Revest Protocol Exploit: More than $2 Million in Tokens Stolen

Key Takeaway:

  • Protocol was exploited on 27 March 2022, and tokens worth $2 Million Stolen.

The Event

On March 27th, 2022, at 1:41 AM UTC, the Revest Protocol was victimized by an exploit. In the exploit, approximately $2 million in tokens (specifically BLOCKS, ECO, and RENA) were stolen from our Ethereum-based token vault.

According to their Revest Protocol Exploit Recovery Plan those who have not been directly affected by this exploit, their tokens are safe. RVST and RVST-LP stakes are unaffected, and Revest deployments on Fantom, Polygon, AVAX, and Syscoin are safe.

According to Revest, the first of these thefts involved 352,836 RenaSwap tokens worth $120,000 at the time of the theft. These tokens, the only ones that have not been cashed out, remain in the hacker’s wallet. Following this first attack, the hacker stole 715,000,000 BLOCKS DAO tokens, which he illegally sold for $1.7 million in stolen Ether. This resulted in a 76% drop in BLOCKS DAO’s price and the theft of over 500 Ethereum from their Liquidity Pool.

The hacker eventually targeted EcoFi and stole $7,700,000 ECO tokens, totaling $100,000. During this attack, smaller amounts of ConstitutionDAO and LUKSO were also stolen, netting an additional $10-$12K.

Following these thefts, the attacker swapped all tokens except RENA for Ether and transferred their looted funds to TornadoCash. Revest contacted the DEXes used for the swaps, but they do not keep IP logs and are unable to assist further. It is extremely unlikely that the stolen funds can be recovered directly from the criminal involved.

How did the Exploit happen?

The hacker began the exploit by creating an address-locked FNFT with a zero amount of the desired asset and a quantity of two FNFTs. This was normal and expected system behavior, which resulted in the creation of fnftId=1036. Because the FNFT was locked to the hacker’s address, they were able to withdraw tokens from all associated FNFTs immediately rather than having to wait a period of time. The hacker then called mintAddressLock (Revest.sol entry point) a second time within the same transaction (these multiple creation calls enabled by the hacker’s use of a custom-built attack contract).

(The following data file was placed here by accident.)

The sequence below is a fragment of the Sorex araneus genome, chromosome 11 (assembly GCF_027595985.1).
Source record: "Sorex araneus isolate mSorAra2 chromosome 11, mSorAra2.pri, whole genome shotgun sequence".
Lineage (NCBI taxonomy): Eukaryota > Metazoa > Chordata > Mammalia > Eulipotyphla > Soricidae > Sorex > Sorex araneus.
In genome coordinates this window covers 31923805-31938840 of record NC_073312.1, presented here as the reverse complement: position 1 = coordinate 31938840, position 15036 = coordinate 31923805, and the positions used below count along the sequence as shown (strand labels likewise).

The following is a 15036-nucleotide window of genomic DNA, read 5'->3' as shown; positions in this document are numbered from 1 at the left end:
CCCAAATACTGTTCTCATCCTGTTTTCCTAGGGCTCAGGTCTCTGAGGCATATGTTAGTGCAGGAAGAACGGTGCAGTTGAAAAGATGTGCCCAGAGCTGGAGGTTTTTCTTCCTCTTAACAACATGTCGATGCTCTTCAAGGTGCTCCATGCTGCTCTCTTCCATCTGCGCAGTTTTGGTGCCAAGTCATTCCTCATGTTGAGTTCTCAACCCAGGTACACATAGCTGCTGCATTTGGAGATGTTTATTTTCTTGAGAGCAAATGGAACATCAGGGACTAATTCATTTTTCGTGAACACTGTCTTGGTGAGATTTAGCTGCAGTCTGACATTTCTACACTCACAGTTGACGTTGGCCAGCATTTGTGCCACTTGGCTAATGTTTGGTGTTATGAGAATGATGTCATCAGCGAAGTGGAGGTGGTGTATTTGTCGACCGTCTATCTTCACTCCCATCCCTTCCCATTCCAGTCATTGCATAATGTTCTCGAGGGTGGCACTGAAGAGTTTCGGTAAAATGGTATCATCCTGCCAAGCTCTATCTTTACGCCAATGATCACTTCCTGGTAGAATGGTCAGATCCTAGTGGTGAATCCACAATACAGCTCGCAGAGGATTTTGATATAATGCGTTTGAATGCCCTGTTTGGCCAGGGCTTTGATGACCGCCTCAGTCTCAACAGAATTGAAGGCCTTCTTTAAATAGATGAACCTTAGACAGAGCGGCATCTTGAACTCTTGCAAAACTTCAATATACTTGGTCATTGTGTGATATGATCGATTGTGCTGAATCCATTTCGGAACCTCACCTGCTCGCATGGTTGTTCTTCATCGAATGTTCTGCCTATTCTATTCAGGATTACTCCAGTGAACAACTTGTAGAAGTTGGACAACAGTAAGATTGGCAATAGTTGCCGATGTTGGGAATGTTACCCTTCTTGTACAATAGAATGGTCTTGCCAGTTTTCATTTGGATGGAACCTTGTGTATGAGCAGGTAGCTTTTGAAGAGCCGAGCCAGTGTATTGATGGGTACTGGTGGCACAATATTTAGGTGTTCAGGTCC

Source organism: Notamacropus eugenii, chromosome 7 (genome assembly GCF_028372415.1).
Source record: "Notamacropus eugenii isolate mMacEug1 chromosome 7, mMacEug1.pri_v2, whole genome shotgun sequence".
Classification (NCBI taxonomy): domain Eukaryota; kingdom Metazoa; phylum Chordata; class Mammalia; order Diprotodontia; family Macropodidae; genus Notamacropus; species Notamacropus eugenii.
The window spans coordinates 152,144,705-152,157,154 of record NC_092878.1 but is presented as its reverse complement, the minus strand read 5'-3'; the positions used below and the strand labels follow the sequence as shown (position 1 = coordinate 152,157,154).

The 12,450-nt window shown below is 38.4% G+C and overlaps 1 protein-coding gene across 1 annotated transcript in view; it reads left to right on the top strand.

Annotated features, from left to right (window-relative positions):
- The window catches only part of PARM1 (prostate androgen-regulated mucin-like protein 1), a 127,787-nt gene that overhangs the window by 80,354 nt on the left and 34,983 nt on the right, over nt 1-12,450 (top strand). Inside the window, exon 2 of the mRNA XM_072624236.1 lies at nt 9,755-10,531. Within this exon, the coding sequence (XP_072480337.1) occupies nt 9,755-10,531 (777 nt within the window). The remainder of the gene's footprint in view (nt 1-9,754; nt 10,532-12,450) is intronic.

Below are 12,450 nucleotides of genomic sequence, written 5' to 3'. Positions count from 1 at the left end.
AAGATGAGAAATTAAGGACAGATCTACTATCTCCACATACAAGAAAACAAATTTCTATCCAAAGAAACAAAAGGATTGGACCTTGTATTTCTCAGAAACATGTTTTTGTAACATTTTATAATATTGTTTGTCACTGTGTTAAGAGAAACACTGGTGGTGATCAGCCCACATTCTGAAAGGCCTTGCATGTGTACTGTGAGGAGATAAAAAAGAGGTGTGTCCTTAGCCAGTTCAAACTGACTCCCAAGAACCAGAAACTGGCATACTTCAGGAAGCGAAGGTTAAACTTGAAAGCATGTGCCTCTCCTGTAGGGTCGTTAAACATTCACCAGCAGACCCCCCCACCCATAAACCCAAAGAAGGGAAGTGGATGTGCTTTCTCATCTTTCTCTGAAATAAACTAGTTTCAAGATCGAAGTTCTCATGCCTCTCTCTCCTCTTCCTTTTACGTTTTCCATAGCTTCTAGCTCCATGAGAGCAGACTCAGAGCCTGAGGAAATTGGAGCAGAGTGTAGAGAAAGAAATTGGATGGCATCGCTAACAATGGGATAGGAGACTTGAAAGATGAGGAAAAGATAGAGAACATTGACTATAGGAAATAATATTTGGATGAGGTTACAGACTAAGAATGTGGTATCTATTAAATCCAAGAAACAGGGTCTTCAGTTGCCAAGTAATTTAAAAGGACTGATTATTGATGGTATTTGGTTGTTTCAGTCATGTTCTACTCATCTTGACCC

This time, the exploiter choose to mint 7.7M copies of the desired FNFT again, with a depositAmount of zero tokens and again designated in the targeted asset. Once again, their attack contract was chosen as the recipient of the newly minted FNFT, which was assigned ID=1037. This is where a “reentrancy” (Reentrancy targets the original function, whereas this exploit went after a secondary function) was carried out.

Revest Protocol Exploit: More Than $2 Million In Tokens Stolen

The FNFTHandler contract has a design flaw that was overlooked during Revest’s audits and peer reviews: it increments the fnftsCreated variable after the mint operation is called, rather than before. This variable is in charge of all calls to “getNextID()” in FNFTHandler, which ensures that the next ID used is not one that has already been used to store an existing FNFT.

Revest Protocol Exploit: More Than $2 Million In Tokens Stolen

The exploiter was able to discover one such use despite the fact that such flaws are few and far between. The onERC1155 signal was activated when the mint() function was called during the second call. The received callback was sent to the attack contract, which used it to call “depositAdditionalToFNFT” within Revest.sol.

This call targeted ID=1036, 1 ERC-20 token, and a quantity of 1 out of a supply of 2. DepositAdditionalToFNFT assumed that it needed to create a new series, so it called “getNextId”, because the fnftsCreated variable had not been incremented at this point in the process, this returned ID=1037, which already had a supply of 7.7M and a depositAmount of tokens of zero.

However, because there was no checking in the function to see if a FNFT config already existed, this was able to modify the config to contain a depositAmount of 1 ERC-20 of the targeted asset, rather than zero. When all of the functions finished their work, the attacker was left with a FNFT with ID=1037, supply 7.7M, and depositAmount=1 token. They then immediately withdrew all 7.7M FNFTs, draining the vault of the targeted asset.

Revest Protocol Exploit: More Than $2 Million In Tokens Stolen
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Chaahat Girdhar

I'm Chaahat Girdhar, a journalist by profession who's turning her dreams into vision and vision into reality. I'm curious and have an appetite for gaining new knowledge. So I'm looking forward to learning things in the better way possible.

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